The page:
You know what, they might be brothers.

In fact, he has even ruled that a bedroom executive community and a small North Georgia town at the foothills of the Appalachian Mountains post mirror image population statistics.

He also has ruled that the area is not likely to grow despite double-digit five year projected growth rates re-estimated in 2010 to take into account the economy and new business starts.

According to the statistician, the area has posted limited new home starts in the past 12 months.


I know that I preach that change is inevitable. That the paradigm of business has changed. That to survive, marketers need to employ innovative strategy and challenge historic perspectives.

But I was partly wrong.

Some things simply will not change.

Saturday, December 18, 2010

Are You ReadyMade Ready?

Over the past few weeks, I have been immersed in the Millennial Generation and how it relates across a wide spectrum of personal health insurance to flooring and home décor.

When I tell clients that the group is real… they pose a puzzled look on their face.

“Who are these people?”

“Those are the Generation X aren’t they?”

“Okay…the college student market, right?”

My response is very simple.

The Millennial Generation is 71 Million strong. The leading edge of that generation turns 31 in 2011. They will change the American landscape even more than the Boomers did 30 years ago.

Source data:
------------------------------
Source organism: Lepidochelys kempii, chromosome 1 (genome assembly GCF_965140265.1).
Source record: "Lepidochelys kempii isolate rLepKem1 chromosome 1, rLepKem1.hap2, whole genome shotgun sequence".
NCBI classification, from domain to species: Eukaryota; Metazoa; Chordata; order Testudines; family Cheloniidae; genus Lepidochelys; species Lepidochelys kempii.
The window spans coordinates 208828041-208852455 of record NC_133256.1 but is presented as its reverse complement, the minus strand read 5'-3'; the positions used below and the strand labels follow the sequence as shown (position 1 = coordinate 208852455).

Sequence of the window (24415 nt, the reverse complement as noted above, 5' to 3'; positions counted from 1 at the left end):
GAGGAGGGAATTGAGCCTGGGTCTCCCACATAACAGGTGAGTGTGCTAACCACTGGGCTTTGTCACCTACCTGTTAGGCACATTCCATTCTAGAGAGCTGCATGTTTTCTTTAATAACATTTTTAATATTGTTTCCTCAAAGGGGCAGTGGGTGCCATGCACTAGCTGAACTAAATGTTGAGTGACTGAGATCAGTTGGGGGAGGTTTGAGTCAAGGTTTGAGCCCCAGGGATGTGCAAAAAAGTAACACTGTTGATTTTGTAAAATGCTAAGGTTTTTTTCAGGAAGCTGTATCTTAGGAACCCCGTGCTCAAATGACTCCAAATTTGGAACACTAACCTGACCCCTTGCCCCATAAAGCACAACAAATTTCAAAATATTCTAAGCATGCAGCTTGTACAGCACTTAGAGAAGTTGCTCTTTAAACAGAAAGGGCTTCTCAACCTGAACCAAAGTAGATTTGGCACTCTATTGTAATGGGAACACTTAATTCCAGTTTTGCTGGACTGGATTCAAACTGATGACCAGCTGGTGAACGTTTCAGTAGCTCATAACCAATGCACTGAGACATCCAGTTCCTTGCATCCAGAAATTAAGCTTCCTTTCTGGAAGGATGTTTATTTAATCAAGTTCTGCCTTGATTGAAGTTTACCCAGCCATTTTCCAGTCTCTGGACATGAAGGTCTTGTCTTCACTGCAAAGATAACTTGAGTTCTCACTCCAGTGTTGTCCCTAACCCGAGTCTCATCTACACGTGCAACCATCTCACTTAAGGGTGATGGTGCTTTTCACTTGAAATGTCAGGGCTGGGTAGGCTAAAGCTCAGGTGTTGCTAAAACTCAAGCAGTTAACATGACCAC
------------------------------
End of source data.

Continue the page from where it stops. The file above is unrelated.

I then follow quickly and ask if they have every heard of ReadyMade Magazine.

Few raise their hands.

ReadyMade Magazine should be required reading from the CEO to the advertising assistant to the local sales rep.

The current issue should function as a fundamental support post for any 2011 forward brand platforms.

The contents and stories will make you smile.

The Millennials take what life deals them, reframe it, remold it, reprogram it and move on.

They may be ADHD, but in many ways, it is a condition that gives them an advantage.

There are great recipes in the issue.
There’s a great story about a Boomer couple that lives like a Millennial.
There are stories about cheap travel destinations

My favorite is a story about a Millennial Entrepreneur and his mobile restaurant that he runs out of a trailer.

The article is complete with a template of the business plan he used to start up the venture.

This past year, I met with the former Chief Operating Officer of a 500+ location restaurant chain. We met at least a dozen times.

This guy was going through a Baby Boomer re-birth and was pursuing the idea of starting up a mobile restaurant brand.

The idea never came to life.

Too bad the guy could not take on the Millennial head set… and just do it.

Instead, the baggage of the MBA past and Corporate America created so many walls that the concept idea never made it to trial.

If you have never read an issue of ReadyMade, you owe it to yourself to do so.

It is sold in Borders, Barnes & Noble and even the local Krogers.

You have no excuse.

And when you get home with it. Turn to page 58 and make yourself a glass of the Mardi Gras Indian Winter Toddy.